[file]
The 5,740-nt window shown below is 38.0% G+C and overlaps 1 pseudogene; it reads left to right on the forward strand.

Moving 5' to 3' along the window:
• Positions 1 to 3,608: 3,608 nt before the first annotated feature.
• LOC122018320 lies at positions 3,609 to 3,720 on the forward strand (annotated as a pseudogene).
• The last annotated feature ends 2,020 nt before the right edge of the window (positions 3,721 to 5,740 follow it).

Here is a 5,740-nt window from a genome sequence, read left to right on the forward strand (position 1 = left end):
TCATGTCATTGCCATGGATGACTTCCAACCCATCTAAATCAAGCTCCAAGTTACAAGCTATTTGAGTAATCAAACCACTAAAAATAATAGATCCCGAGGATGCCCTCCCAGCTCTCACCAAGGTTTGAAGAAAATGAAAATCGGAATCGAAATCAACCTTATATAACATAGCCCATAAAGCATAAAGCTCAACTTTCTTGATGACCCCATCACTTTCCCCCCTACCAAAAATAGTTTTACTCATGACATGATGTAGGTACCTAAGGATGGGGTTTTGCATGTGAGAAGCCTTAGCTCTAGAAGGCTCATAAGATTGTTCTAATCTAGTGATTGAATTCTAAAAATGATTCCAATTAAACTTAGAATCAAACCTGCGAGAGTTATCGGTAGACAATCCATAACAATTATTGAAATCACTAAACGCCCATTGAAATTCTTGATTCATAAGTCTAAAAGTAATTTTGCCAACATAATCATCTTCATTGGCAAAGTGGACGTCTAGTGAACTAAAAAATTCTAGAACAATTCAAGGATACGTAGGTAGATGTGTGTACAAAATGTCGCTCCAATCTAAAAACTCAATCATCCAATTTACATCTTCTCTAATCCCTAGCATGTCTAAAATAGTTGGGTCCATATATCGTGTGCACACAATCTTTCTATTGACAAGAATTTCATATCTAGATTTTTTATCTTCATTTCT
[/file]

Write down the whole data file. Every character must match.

The 5,740-nt window shown below is 38.0% G+C and overlaps 1 pseudogene; it reads left to right on the forward strand.

Moving 5' to 3' along the window:
• Positions 1 to 3,608: 3,608 nt before the first annotated feature.
• LOC122018320 lies at positions 3,609 to 3,720 on the forward strand (annotated as a pseudogene).
• The last annotated feature ends 2,020 nt before the right edge of the window (positions 3,721 to 5,740 follow it).

Here is a 5,740-nt window from a genome sequence, read left to right on the forward strand (position 1 = left end):
TCATGTCATTGCCATGGATGACTTCCAACCCATCTAAATCAAGCTCCAAGTTACAAGCTATTTGAGTAATCAAACCACTAAAAATAATAGATCCCGAGGATGCCCTCCCAGCTCTCACCAAGGTTTGAAGAAAATGAAAATCGGAATCGAAATCAACCTTATATAACATAGCCCATAAAGCATAAAGCTCAACTTTCTTGATGACCCCATCACTTTCCCCCCTACCAAAAATAGTTTTACTCATGACATGATGTAGGTACCTAAGGATGGGGTTTTGCATGTGAGAAGCCTTAGCTCTAGAAGGCTCATAAGATTGTTCTAATCTAGTGATTGAATTCTAAAAATGATTCCAATTAAACTTAGAATCAAACCTGCGAGAGTTATCGGTAGACAATCCATAACAATTATTGAAATCACTAAACGCCCATTGAAATTCTTGATTCATAAGTCTAAAAGTAATTTTGCCAACATAATCATCTTCATTGGCAAAGTGGACGTCTAGTGAACTAAAAAATTCTAGAACAATTCAAGGATACGTAGGTAGATGTGTGTACAAAATGTCGCTCCAATCTAAAAACTCAATCATCCAATTTACATCTTCTCTAATCCCTAGCATGTCTAAAATAGTTGGGTCCATATATCGTGTGCACACAATCTTTCTATTGACAAGAATTTCATATCTAGATTTTTTATCTTCATTTCT